hydrostatic pressure

Soil surrounding the foundation can contain a lot of moisture, and the force of this waterlogged soil is called hydrostatic pressure. It’s one of the leading causes of basement drainage issues. It is the force behind leaks, cracks, and even the bowing of the foundation, but with the proper protection, you can prevent these problems!

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Waterproofing and drainage problems are not always easy to spot. When these issues are small, they can be almost imperceptible; it isn’t until they become large that the average homeowner notices – think flooded basements, water spots on walls, and damaged items.  A professional, visual inspection can detect these problems before they cause extensive (and…

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flooded basement - fiorino insurance

Water isn’t immune to gravity: it always moves to the lowest point. On many properties, that can be the ground around a home. When heavy rains fall or snow begins to melt, all that water can flow through the soil and right up to the foundation walls. One of the ways to stop this water…

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Foundation walls that are under pressure and buckling inwards can severely impact the rest of your home. Floors can slope, windows and doors will lean, and cracks can form around seals and on the upper floors. Even a slight lean can cause major problems! When you notice a foundation wall showing the signs of cracking,…

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heating an unfinished basement - ashworth drainage

The rise in energy bills during the winter can have many homeowners rethinking their heating. One area to cut is an unfinished basement – after all, you’re not using it! Should you be heating your basement, even if it’s not a living space?  For comfort reasons, it’s often a good idea to heat your basement.…

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drainage repair blog - ashworth drainage

Getting a home inspection is one of the wisest decisions a potential home buyer could make. An inspector can find hard-to-see weaknesses in the home’s structure, including those related to water damage and drainage problems.  Some sellers have a “take it or leave it” philosophy when it comes to damage found in an inspection, even…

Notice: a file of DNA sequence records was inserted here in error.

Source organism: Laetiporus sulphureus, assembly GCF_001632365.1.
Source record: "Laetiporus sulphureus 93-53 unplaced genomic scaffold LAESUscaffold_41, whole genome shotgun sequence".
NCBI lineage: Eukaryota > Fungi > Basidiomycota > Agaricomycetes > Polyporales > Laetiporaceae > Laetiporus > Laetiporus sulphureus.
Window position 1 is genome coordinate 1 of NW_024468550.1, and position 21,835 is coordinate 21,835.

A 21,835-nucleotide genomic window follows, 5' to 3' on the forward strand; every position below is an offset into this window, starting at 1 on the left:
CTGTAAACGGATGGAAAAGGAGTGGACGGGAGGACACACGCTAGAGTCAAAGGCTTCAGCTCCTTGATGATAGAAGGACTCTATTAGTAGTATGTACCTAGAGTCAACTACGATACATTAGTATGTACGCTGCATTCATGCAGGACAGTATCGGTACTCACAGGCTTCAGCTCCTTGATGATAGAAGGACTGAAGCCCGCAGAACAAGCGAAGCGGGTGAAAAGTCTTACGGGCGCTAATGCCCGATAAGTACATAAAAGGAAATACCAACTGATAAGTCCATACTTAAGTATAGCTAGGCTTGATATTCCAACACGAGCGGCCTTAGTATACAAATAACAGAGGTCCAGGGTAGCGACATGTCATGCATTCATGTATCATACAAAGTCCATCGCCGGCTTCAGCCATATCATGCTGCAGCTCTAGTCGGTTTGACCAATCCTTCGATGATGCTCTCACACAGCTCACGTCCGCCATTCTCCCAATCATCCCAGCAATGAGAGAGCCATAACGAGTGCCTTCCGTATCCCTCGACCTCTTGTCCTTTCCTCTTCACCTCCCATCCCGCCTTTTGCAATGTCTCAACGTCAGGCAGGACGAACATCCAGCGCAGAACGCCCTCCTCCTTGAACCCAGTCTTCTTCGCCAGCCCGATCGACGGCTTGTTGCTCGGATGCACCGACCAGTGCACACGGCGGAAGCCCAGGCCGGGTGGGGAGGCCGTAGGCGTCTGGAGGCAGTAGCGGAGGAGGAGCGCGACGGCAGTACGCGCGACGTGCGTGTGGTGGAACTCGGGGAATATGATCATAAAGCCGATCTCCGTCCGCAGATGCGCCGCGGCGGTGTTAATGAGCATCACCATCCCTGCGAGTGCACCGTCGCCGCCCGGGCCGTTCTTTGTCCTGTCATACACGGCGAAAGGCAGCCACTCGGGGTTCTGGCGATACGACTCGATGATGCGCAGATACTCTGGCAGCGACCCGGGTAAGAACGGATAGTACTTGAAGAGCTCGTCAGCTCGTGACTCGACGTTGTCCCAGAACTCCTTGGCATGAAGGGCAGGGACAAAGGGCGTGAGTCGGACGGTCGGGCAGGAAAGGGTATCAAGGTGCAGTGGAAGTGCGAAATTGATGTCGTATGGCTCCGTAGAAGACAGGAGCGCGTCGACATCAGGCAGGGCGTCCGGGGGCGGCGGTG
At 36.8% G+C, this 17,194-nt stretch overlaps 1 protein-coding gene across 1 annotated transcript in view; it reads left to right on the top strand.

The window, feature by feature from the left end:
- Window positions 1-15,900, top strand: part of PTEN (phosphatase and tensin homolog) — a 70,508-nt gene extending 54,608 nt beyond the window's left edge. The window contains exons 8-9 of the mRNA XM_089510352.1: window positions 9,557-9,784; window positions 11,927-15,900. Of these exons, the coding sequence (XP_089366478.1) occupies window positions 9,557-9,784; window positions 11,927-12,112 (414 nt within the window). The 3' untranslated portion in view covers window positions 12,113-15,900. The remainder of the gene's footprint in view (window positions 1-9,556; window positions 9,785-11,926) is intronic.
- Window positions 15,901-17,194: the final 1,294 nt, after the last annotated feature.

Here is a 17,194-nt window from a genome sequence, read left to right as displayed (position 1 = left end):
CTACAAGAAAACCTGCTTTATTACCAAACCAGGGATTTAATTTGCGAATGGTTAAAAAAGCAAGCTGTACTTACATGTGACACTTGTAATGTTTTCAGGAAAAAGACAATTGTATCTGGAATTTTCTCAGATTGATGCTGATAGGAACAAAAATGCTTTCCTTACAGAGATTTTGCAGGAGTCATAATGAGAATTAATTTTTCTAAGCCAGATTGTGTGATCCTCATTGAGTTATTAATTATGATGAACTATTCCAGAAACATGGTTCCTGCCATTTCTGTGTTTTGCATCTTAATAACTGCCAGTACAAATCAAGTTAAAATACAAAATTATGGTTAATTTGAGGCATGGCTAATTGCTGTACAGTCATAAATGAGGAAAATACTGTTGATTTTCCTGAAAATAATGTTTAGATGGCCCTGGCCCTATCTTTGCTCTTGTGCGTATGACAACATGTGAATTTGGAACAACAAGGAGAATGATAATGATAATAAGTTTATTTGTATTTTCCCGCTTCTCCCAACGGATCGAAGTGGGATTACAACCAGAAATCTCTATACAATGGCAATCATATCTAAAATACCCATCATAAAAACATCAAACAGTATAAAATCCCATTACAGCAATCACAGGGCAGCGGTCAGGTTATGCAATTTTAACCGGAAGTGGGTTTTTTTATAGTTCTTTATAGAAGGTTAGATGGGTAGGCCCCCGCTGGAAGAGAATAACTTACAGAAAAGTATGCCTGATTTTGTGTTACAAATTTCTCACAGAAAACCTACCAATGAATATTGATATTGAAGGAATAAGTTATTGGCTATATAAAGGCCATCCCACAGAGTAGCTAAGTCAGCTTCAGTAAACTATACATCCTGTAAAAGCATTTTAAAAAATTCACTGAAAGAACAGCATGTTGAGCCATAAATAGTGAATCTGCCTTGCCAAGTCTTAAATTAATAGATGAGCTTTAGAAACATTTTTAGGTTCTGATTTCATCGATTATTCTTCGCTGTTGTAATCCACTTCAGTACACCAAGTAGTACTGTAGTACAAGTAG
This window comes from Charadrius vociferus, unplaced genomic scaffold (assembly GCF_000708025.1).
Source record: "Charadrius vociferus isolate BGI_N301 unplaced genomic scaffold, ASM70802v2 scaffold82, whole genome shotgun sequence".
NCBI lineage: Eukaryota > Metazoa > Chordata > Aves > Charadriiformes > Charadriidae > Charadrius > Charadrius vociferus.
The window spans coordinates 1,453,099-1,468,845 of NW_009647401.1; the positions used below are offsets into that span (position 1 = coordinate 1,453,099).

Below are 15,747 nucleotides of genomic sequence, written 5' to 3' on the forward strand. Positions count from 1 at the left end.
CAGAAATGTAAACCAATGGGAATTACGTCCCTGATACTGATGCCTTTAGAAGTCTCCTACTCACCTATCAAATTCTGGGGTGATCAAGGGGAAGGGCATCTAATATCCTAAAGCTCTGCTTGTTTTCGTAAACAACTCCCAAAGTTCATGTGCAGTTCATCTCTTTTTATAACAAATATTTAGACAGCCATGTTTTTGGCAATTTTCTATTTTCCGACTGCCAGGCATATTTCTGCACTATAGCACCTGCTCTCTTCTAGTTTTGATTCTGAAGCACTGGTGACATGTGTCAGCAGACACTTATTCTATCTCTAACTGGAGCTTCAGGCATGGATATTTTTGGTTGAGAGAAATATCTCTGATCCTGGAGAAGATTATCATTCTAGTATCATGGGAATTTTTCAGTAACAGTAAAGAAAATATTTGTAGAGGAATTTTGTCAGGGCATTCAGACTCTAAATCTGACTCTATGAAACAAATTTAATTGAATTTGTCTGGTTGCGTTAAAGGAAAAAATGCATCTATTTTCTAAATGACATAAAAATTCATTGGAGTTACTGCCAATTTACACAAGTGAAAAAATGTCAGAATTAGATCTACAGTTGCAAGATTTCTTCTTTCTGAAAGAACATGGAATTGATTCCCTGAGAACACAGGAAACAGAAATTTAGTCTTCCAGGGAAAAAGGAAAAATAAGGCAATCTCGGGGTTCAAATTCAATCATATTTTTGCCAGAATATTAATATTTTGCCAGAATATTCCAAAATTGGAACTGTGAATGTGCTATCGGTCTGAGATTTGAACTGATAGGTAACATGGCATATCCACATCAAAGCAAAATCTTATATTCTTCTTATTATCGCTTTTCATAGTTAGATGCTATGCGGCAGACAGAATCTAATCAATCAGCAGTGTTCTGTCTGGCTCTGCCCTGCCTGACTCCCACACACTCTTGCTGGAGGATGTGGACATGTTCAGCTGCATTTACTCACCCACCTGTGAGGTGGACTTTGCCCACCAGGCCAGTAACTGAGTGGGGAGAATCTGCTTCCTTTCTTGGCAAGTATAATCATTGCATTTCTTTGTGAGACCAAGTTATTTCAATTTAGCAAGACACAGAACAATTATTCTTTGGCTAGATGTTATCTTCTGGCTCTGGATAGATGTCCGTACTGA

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waterproofing outside of house blog - Ashworth Drainage

Some homeowners believe that basements only need to be waterproofed from the inside. They assume that by making the walls tight when finishing the basement, they won’t have to worry about any leakage or drainage problems. This misguided thinking can lead to many problems that extend far beyond just the basement!

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water-damaged drywall feature image

In the average home, most walls and ceilings are made with drywall. This is a sheet of gypsum-based plaster kept together by paper. While some types of drywall are made with materials that make it more resistant to water, average drywall can be quite susceptible to damage from even small leaks. Replacing water-damaged drywall is…

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ashworth-sump-pump-feature-image

The sump pump is an important part of a home’s drainage system. Sitting at the lowest part of the foundation, the sump pump gets rid of excess water that can flow around your foundation and basement flooring through the French or perimeter drains. It’s often the final step in stopping water from leaching into your…

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shower waterproofing, waterproof your shower

When a bathroom isn’t properly waterproofed, showers can cause a number of household problems: mold growth, damage to the walls and flooring of the bathroom, and even damage to the structure of the home itself. Good waterproofing prevents all the unavoidable bathroom moisture from getting absorbed into the construction material and damaging it. Whether you’re…

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